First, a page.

If they did something illegal. But one of the problems is that if the system's been deregulated, then it's not illegal.

NG: But fraud is always illegal.

MW: Yeah, fraud has never been deregulated.

NG: When you talk about -- OK, think about it this way. If mortgage companies knew that they were on the hook for the mortgages they underwrote, they would be very careful in who they lent money to... What happened was that every mortgage originator basically knew that they would get $500 to $2,000 in fees for simply originating loans, and then when they sold them they didn't sell them to simply derivative companies -- they sold them to Fannie Mae and Freddie Mac. Because the government told these guys to buy every loan that they could get. They kept pushing banks and said, "We're going to regulate you to extend credit to more and more people who might not meet the gold standard credit regulations." ... In fact, the housing collapse tracks with a libertarian understanding in that it's caused by government interventions in the private sector.

Regulatory bodies, if you look closely, are never put in to restrain business. They're called in by big business in order to freeze the market at a certain place in time ... And look at this in terms of the financial banks and investment banks in the country. Going in there were six major banks that had something like 60 percent of the market. Now there are four that have like 70 percent of the market. So in fact, all of this regulation, all of this government-supported intervention to fix things, led to a high concentration in this market.

MW: You can't keep monopolies anymore unless you give consumers what they want, or if your [market control is] set in stone by the government. It's easy to fall into the trap of thinking we're going to be under the thumb of corporations with a capital C, but those corporations are desperate to sell you crap. And you don't like it, or you suddenly have choice, that's it, they're screwed.

Stephen Metcalf recently published an article in Slate arguing that libertarianism essentially excuses and enables selfishness. What's your response to that?

NG: I mean, I don't think you're going to walk away from this interview and think, "God, those motherfuckers only think about getting more for themselves." I'm a libertarian because I believe that a free enterprise system and the political system that goes along with that opens up opportunities. And if you look at the actual rules that are in place that are supposedly socially progressive, most of the time they don't help poor people. Things even like minimum wage laws -- the rate of unemployment among teenage black males has only gone up since the minimum wage laws were jacked up in the late '50s and was indexed for inflation, because the more people come into the market with fewer skills, the [more the] deck is stacked against them, and you get priced out at the beginning ... Maybe I'm wrong, but I know precisely why I'm a libertarian, and it's precisely because it promotes social and economic mobility.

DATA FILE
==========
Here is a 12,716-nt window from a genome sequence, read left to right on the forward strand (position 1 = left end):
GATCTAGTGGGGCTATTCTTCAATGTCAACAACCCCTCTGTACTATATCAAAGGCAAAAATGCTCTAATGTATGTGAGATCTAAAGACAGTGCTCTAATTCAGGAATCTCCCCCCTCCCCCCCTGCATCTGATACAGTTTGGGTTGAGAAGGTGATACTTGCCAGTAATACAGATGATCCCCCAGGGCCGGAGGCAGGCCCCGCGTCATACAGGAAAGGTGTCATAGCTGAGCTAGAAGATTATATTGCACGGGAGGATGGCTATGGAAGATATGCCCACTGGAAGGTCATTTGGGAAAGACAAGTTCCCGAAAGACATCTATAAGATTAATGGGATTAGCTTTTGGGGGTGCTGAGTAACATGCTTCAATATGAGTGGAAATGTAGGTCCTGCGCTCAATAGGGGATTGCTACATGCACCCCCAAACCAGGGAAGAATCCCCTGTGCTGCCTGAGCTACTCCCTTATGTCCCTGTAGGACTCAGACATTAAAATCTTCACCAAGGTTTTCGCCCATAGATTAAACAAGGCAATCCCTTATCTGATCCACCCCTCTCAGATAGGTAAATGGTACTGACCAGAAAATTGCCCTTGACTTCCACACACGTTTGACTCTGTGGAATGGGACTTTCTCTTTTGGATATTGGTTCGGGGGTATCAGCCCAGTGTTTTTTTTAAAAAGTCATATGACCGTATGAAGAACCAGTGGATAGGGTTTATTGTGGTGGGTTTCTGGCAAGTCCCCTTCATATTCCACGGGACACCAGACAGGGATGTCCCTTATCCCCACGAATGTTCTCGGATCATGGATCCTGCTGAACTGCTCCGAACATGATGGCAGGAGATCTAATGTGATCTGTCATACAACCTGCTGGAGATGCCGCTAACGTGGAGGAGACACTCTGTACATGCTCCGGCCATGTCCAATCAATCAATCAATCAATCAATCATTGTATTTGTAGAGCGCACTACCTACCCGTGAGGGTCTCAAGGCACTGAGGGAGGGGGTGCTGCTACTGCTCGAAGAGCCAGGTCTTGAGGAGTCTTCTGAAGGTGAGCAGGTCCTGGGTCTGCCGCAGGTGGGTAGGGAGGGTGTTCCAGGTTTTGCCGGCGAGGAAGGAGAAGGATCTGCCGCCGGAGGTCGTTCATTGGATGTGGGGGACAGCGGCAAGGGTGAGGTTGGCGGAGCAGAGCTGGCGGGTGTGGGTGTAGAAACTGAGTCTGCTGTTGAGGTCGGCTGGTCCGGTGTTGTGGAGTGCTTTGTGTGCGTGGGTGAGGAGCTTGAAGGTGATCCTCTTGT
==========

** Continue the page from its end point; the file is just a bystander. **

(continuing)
MW: I'm greatly influenced by living in Central Europe between ages 22 to 29 in the early '90s, beginning less than a year before communism collapsed. And for me, free trade and immigration are the quickest way I can think of for poor people to get rich ... It's not some weird accident that in China and India in the past two decades we've seen more than half a billion people pulled out of poverty. And it is because they went in directions of market reforms ... The opportunities just got better for everybody, and that's what jazzes me up in the morning. And if a rich asshole makes a mistake, he should go bankrupt. My motivation is exactly the opposite of what Steven Metcalf thinks. To the extent that he thinks.

By Teresa Cotsirilos

Teresa Cotsirilos is an editorial fellow at Salon.

MORE FROM Teresa Cotsirilos